UN holds day to counter hate speech, seeks freedom of expression
In commemoration of the maiden edition of International Day to Counter hate speech, United Nations (UN) has cautioned against trampling on freedom of speech and expression, noting that when speech is weaponised to violate the rights of others, it must not be met with deafening silence.
According to UN Secretary-General, Antonio Guterres, hatred is a danger to everybody – and so, fighting it must be a job for everyone.
The 1994 Rwandan genocide that claimed about 800,000 lives was caused by hate speech.
In July 2021, the UN General Assembly highlighted global concerns over “the exponential spread and proliferation of hate speech” around the world and adopted a resolution on “promoting inter-religious and intercultural dialogue and tolerance in countering hate speech.”
The resolution recognises the need to counter discrimination, xenophobia and hate speech and urged all relevant actors, including states, to increase their efforts to address hate speech, in line with international human rights law. The resolution proclaimed June 18, as the International Day for Countering Hate Speech, which was marked for the first time this year.
At a symposium held at the National Human Rights Commission (NHRC) in Abuja last weekend, the need to promote freedom of expression was re-echoed.
UN Resident and Humanitarian Coordinator, Matthias Schmale, noted that if left unchecked, hate speech could harm peace and development.
Represented by the Human Rights Advisor, UN Nigeria, Ms Adwoa Kufuor-Owusu, he pointed out that hate speech also lay the ground for conflicts and tensions, undermines social cohesion and contributes to wide-scale human rights violations and crimes.
With the theme, ‘Together, we are stronger, he said, “the United Nations considers hate speech as any kind of communication in speech, writing or behaviour, that attacks or uses pejorative or discriminatory language with reference to a person or a group on the basis of who they are, in other words, based on their religion, ethnicity, nationality, race, colour, descent, gender or other identity factor.”
Hate speech, he explained, contradicts all the values and principles enshrined in international human rights law. He said it also undermines efforts to achieve the aim of Agenda 2030 and its Sustainable Development Goals (SDGs) to leave no one behind, as it often targets the most vulnerable in our societies and minorities.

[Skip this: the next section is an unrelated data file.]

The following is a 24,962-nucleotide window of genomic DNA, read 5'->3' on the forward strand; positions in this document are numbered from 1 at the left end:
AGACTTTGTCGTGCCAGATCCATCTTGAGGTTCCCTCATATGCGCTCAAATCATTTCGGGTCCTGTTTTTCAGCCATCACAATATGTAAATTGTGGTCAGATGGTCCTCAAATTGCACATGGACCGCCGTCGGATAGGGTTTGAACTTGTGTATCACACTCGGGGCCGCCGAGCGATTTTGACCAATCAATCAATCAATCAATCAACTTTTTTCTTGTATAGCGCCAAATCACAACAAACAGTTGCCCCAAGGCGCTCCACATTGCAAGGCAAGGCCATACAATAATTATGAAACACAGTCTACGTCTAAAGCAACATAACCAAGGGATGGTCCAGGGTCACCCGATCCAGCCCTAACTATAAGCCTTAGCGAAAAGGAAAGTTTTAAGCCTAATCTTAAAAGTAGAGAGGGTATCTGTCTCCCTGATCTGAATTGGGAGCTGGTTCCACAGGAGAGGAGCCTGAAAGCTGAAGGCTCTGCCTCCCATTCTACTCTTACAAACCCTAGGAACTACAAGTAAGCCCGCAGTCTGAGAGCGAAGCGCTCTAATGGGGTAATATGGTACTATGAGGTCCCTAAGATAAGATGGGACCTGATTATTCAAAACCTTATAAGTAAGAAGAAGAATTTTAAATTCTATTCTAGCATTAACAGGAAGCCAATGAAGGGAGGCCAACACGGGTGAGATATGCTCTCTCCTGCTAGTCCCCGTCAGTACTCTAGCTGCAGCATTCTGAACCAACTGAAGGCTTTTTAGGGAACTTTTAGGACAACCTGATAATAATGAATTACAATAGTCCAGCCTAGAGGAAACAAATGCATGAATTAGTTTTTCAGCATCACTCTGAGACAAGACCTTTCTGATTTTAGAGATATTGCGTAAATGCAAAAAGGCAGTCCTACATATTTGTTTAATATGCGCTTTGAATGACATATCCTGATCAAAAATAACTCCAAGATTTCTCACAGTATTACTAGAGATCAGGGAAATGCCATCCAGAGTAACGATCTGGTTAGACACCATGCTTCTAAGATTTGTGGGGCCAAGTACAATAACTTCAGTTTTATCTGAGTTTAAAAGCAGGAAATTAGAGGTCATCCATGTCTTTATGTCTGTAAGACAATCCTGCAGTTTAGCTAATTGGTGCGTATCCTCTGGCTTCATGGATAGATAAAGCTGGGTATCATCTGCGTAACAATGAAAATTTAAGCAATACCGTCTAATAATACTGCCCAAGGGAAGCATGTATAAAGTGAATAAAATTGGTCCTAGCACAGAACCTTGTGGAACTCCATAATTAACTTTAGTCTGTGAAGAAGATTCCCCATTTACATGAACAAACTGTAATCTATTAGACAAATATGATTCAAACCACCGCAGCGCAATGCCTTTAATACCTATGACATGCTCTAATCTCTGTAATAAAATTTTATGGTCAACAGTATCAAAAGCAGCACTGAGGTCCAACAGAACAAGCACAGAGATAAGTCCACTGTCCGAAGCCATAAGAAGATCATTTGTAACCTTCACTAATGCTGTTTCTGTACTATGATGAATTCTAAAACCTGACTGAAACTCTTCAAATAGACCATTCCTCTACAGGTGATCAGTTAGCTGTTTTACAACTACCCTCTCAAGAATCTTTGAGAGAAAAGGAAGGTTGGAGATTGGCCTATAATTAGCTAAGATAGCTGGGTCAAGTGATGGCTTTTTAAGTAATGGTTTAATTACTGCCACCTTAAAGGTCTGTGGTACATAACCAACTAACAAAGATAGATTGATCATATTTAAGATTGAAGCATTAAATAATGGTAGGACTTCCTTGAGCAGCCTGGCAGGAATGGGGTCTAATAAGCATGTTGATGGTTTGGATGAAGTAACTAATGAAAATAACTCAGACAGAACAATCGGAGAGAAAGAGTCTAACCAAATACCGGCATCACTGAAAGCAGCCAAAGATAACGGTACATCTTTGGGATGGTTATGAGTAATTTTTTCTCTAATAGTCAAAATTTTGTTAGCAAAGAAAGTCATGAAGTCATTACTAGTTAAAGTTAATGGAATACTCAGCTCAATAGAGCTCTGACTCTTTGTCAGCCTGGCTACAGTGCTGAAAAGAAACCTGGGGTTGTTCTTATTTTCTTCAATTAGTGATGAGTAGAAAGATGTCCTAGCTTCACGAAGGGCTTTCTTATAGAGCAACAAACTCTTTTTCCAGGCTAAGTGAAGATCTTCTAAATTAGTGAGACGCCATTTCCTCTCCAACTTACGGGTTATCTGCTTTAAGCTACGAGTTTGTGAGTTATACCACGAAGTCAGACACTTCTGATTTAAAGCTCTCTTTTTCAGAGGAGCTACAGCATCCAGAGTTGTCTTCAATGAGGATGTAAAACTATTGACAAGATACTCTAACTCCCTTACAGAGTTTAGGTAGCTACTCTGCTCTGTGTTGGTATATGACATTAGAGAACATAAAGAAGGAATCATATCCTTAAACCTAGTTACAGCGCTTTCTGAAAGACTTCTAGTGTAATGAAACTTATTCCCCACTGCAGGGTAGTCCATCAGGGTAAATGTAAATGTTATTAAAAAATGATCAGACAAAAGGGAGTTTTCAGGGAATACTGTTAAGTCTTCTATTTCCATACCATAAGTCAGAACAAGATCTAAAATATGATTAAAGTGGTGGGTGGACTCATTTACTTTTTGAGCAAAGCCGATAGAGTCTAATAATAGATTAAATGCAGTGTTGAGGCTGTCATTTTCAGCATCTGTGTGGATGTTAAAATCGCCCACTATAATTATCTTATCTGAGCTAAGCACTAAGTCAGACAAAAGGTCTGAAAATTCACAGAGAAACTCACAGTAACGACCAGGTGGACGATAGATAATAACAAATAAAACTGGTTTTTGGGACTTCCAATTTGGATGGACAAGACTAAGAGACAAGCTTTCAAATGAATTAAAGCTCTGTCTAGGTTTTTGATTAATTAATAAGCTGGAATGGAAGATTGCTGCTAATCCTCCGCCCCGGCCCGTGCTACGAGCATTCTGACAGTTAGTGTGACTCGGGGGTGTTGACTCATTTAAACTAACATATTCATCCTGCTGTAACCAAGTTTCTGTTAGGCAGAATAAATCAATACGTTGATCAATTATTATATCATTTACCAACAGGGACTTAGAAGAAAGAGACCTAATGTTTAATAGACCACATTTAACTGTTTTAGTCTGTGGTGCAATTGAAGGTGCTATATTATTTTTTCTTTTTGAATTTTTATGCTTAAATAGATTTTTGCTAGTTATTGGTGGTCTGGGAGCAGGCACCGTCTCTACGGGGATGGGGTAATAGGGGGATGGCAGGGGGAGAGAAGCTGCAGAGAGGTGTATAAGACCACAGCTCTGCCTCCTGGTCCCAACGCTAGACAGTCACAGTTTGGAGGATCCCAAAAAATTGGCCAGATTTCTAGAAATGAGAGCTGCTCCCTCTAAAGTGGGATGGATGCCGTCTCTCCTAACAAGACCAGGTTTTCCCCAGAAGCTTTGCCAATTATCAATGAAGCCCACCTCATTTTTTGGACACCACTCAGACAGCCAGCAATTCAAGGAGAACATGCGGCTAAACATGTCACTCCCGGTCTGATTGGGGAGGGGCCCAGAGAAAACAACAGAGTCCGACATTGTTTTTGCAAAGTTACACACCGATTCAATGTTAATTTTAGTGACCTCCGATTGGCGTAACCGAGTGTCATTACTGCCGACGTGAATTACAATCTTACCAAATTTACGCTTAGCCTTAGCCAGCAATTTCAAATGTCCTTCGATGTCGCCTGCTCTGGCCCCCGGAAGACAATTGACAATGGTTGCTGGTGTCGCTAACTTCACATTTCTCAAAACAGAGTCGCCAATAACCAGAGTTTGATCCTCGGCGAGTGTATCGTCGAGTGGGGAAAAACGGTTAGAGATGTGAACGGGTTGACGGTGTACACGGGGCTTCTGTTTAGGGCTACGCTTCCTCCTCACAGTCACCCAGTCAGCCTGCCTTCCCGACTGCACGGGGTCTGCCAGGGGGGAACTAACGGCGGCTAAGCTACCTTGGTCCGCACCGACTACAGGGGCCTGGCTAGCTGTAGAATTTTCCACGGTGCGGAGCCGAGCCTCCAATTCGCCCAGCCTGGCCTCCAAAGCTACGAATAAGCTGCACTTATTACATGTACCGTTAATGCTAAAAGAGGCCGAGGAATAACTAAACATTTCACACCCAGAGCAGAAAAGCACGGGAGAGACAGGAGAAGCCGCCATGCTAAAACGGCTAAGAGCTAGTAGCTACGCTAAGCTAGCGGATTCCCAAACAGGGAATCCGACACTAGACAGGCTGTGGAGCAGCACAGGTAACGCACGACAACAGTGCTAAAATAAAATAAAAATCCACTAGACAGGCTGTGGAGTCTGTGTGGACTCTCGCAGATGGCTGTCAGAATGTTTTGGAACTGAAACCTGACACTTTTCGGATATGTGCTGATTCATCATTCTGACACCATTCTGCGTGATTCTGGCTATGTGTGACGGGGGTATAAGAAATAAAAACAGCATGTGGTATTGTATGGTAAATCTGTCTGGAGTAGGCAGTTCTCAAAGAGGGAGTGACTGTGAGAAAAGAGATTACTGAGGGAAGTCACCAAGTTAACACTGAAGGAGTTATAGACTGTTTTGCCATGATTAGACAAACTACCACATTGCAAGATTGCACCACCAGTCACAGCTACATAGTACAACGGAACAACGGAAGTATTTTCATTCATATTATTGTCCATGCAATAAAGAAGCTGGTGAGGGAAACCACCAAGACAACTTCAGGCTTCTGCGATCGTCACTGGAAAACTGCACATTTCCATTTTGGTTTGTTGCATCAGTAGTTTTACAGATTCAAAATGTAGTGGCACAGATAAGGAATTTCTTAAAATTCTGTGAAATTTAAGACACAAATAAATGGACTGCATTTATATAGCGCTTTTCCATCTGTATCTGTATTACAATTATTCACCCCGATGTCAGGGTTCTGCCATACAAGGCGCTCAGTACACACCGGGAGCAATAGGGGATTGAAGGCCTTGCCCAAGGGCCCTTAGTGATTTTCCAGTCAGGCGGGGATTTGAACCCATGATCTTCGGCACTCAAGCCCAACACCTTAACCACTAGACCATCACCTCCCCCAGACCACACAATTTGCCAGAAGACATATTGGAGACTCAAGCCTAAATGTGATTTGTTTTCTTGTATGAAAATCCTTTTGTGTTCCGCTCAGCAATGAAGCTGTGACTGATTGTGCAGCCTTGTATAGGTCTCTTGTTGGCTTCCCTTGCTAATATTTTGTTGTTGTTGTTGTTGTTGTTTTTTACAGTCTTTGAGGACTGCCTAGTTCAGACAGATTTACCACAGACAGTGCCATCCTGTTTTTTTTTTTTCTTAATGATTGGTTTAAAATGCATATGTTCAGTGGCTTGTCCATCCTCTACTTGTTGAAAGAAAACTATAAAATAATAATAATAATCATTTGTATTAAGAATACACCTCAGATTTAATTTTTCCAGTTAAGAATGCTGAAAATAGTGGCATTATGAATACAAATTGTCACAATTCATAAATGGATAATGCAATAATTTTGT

To him, the devastating effect of hatred is not new, noting that new technologies of communication have amplified the scale and impact of hate speech.
Schmale said social media and the Internet are now the most frequent methods for spreading divisive rhetoric and ideologies on a global scale.
He insisted that silence implies apathy and even acceptance, suggesting, that “we must be vigilant when we notice a rise in hate speech around us.”
Speaking on what the UN is doing about hate speech in the country, Schmale revealed, “we are working with multiple stakeholders to promote tolerance. UNESCO is leading the way through its efforts to promote Media and Information Literacy (MIL). We are also currently developing an UN-wide Hate Speech Strategy. We count on your support in ensuring the strategy will be translated into effective action.”
In his speech, the Executive Secretary of NHRC, Chief Tony Ojukwu (SAN), observed that the run up to general elections in Nigeria is usually characterised by the blatant use of provocative, strong, and derogatory hate speeches by political actors and persons who are inclined to their political interests.
He said these speeches have raised strong feelings of resentment typified by religious and ethnic/tribal negative labelling among the people.
Ojukwu argued that frequent use of hate speech in Nigeria has a devastating effect on sustainable peace, national cohesion, the dignity of the human person, peace and development in our country.
To him, hate speeches are not peculiar to Nigeria, noting, “it has become a strong tool in the hands of persons with divisive tendencies before, during and after elections. Their aim is to insult and ridicule perceived opponents of political parties and aspirants and thereby incite electoral violence leading to loss of lives and destruction of properties.”
He added that it is unfortunate that the menace has also crept into places of worship whereupon some religious leaders have joined the foray of spreading hate speeches.
According to him, “what is more worrisome is the uncontrolled use or misuse of the media, especially the social media to spread hate messages in Nigeria.”
National Information Officer United Nations Information Centre (UNIC), Dr. Oluseyi Soremekun said, “this first UN system-wide initiative designed to tackle hate speech provides an essential framework for how the organisation can support and complement States’ efforts.”
He said the strategy emphasises the need to counter hate holistically and with full respect for freedom of opinion and expression while working in collaboration with relevant stakeholders, including civil society organisations, media outlets, tech companies and social media platforms.
Other speakers at the function include Executive Director of CLEEN Foundation, Ms Ruth Olofin; Special Assistant to the NHRC Executive Secretary, Barrister Benedict Agu; Representative of YIAGA, Ibrahim Faruk.